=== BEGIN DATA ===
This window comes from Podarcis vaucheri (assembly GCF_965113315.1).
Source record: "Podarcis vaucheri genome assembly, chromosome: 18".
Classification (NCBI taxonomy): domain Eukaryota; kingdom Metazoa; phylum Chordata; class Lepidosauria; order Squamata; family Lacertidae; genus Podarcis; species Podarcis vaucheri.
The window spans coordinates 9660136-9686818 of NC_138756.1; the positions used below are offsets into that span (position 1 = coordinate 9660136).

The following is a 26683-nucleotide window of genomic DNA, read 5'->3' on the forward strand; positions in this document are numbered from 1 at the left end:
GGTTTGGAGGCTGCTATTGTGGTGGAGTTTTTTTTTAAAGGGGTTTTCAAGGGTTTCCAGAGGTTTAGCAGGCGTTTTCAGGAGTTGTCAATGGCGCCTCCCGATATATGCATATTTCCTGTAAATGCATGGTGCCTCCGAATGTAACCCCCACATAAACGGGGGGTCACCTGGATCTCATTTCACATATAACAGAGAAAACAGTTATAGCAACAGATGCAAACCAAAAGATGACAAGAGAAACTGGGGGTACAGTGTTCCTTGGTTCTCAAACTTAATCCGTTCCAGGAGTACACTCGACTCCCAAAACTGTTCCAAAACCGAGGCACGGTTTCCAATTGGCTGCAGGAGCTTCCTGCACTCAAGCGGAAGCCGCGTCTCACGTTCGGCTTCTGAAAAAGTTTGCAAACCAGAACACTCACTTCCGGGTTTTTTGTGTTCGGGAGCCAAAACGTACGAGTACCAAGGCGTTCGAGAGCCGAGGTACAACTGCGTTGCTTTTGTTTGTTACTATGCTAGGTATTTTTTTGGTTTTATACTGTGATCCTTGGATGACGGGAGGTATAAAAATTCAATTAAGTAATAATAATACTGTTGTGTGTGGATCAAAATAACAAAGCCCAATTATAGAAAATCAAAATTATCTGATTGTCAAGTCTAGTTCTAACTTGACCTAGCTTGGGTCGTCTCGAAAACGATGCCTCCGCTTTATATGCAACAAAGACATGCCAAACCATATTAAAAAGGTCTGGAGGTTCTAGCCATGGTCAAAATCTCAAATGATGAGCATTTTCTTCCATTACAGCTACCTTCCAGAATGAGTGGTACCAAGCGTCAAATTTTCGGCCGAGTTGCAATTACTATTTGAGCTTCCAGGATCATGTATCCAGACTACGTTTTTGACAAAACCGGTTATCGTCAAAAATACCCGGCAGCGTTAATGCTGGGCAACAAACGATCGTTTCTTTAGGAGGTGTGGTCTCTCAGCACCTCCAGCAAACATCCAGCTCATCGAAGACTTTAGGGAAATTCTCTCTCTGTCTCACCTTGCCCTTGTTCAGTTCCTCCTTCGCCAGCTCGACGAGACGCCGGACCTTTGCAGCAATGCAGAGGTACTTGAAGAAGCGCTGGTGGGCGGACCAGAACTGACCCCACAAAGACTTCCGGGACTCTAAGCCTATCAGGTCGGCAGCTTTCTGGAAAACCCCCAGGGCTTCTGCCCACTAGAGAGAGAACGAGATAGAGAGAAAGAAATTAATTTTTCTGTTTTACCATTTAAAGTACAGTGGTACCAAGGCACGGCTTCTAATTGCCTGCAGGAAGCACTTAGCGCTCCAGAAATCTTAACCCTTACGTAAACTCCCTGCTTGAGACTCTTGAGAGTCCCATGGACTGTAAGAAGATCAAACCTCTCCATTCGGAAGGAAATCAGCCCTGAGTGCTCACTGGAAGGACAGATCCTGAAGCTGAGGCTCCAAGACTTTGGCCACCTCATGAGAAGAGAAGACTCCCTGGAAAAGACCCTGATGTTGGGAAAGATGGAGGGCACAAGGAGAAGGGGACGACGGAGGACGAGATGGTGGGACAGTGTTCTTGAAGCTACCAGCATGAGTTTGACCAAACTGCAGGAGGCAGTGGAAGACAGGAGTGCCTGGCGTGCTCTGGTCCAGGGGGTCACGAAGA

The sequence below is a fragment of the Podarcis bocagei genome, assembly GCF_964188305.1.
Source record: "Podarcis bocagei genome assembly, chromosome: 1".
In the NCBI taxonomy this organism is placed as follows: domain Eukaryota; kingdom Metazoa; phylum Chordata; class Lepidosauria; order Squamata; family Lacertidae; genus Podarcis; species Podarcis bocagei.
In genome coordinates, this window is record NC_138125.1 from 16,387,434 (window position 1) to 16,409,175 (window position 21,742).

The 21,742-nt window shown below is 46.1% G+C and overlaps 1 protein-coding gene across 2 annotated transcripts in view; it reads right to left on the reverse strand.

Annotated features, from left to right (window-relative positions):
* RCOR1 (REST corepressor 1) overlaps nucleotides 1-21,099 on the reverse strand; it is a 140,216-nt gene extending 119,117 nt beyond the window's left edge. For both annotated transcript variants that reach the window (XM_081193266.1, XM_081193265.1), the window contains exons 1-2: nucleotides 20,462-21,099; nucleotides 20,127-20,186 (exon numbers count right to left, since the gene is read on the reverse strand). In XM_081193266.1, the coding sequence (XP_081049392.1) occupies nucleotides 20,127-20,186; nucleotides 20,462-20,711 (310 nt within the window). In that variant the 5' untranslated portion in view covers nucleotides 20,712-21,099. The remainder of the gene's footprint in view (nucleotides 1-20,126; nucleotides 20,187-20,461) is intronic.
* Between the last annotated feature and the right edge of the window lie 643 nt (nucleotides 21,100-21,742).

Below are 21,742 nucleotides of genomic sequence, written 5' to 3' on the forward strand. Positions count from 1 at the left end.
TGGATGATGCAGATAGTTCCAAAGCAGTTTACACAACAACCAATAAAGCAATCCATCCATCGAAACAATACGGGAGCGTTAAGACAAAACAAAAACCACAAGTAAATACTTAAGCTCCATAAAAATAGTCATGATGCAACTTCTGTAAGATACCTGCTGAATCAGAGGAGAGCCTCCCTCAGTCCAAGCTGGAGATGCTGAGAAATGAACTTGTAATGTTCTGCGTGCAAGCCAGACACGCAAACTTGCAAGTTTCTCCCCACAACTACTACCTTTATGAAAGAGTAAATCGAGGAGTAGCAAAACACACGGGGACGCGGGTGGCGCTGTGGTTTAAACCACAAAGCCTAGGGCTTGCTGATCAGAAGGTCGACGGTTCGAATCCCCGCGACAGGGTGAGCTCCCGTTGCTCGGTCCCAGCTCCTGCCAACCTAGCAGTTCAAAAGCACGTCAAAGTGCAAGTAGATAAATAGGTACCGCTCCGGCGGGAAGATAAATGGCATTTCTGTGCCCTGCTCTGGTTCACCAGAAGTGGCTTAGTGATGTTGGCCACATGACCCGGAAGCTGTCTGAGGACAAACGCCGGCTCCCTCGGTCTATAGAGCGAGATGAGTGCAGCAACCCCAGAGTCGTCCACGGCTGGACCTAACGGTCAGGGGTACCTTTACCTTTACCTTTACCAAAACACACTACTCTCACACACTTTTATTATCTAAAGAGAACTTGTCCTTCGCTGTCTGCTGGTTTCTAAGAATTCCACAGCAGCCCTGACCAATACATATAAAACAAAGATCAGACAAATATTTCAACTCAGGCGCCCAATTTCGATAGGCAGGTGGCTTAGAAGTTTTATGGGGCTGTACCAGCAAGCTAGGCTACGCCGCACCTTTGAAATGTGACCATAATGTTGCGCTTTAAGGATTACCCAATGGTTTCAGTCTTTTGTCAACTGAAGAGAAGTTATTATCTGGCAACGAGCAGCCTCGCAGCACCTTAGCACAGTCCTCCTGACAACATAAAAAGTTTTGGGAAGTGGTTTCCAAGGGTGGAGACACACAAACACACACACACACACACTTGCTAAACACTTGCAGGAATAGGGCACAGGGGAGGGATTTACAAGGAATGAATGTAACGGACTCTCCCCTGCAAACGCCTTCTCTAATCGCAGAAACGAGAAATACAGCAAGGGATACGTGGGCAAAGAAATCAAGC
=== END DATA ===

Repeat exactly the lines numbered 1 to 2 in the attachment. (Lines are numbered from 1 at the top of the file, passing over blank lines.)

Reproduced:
This window comes from Podarcis vaucheri (assembly GCF_965113315.1).
Source record: "Podarcis vaucheri genome assembly, chromosome: 18".